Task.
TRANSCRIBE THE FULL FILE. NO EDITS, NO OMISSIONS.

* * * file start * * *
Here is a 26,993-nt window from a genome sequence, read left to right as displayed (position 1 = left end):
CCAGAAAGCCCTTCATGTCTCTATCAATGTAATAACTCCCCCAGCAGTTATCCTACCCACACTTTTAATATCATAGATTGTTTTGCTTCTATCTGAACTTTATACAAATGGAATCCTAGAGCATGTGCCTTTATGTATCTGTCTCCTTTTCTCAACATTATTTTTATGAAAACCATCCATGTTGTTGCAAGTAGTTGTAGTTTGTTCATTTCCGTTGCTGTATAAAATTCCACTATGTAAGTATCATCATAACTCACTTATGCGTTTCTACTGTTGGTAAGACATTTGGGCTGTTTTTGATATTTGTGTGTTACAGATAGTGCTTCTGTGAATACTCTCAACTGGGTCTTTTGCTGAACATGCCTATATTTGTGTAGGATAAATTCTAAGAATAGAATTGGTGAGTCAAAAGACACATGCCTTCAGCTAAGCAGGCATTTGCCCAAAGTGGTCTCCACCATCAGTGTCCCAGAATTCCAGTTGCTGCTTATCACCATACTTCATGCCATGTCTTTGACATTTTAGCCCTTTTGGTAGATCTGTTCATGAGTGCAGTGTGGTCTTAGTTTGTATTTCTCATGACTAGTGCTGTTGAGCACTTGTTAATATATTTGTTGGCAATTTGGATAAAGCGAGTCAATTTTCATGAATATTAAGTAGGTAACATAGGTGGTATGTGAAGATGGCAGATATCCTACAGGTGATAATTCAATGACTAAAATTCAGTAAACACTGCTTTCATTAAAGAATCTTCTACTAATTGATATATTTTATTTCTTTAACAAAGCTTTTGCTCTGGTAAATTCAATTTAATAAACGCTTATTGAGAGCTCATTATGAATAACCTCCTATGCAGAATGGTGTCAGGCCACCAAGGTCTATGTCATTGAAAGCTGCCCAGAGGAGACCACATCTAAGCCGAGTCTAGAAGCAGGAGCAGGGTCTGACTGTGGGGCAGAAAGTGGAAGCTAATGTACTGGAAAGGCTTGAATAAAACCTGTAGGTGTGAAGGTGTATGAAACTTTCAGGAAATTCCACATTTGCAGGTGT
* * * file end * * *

Here is a 26,993-nt window from a genome sequence, read left to right as displayed (position 1 = left end):
CCAGAAAGCCCTTCATGTCTCTATCAATGTAATAACTCCCCCAGCAGTTATCCTACCCACACTTTTAATATCATAGATTGTTTTGCTTCTATCTGAACTTTATACAAATGGAATCCTAGAGCATGTGCCTTTATGTATCTGTCTCCTTTTCTCAACATTATTTTTATGAAAACCATCCATGTTGTTGCAAGTAGTTGTAGTTTGTTCATTTCCGTTGCTGTATAAAATTCCACTATGTAAGTATCATCATAACTCACTTATGCGTTTCTACTGTTGGTAAGACATTTGGGCTGTTTTTGATATTTGTGTGTTACAGATAGTGCTTCTGTGAATACTCTCAACTGGGTCTTTTGCTGAACATGCCTATATTTGTGTAGGATAAATTCTAAGAATAGAATTGGTGAGTCAAAAGACACATGCCTTCAGCTAAGCAGGCATTTGCCCAAAGTGGTCTCCACCATCAGTGTCCCAGAATTCCAGTTGCTGCTTATCACCATACTTCATGCCATGTCTTTGACATTTTAGCCCTTTTGGTAGATCTGTTCATGAGTGCAGTGTGGTCTTAGTTTGTATTTCTCATGACTAGTGCTGTTGAGCACTTGTTAATATATTTGTTGGCAATTTGGATAAAGCGAGTCAATTTTCATGAATATTAAGTAGGTAACATAGGTGGTATGTGAAGATGGCAGATATCCTACAGGTGATAATTCAATGACTAAAATTCAGTAAACACTGCTTTCATTAAAGAATCTTCTACTAATTGATATATTTTATTTCTTTAACAAAGCTTTTGCTCTGGTAAATTCAATTTAATAAACGCTTATTGAGAGCTCATTATGAATAACCTCCTATGCAGAATGGTGTCAGGCCACCAAGGTCTATGTCATTGAAAGCTGCCCAGAGGAGACCACATCTAAGCCGAGTCTAGAAGCAGGAGCAGGGTCTGACTGTGGGGCAGAAAGTGGAAGCTAATGTACTGGAAAGGCTTGAATAAAACCTGTAGGTGTGAAGGTGTATGAAACTTTCAGGAAATTCCACATTTGCAGGTGT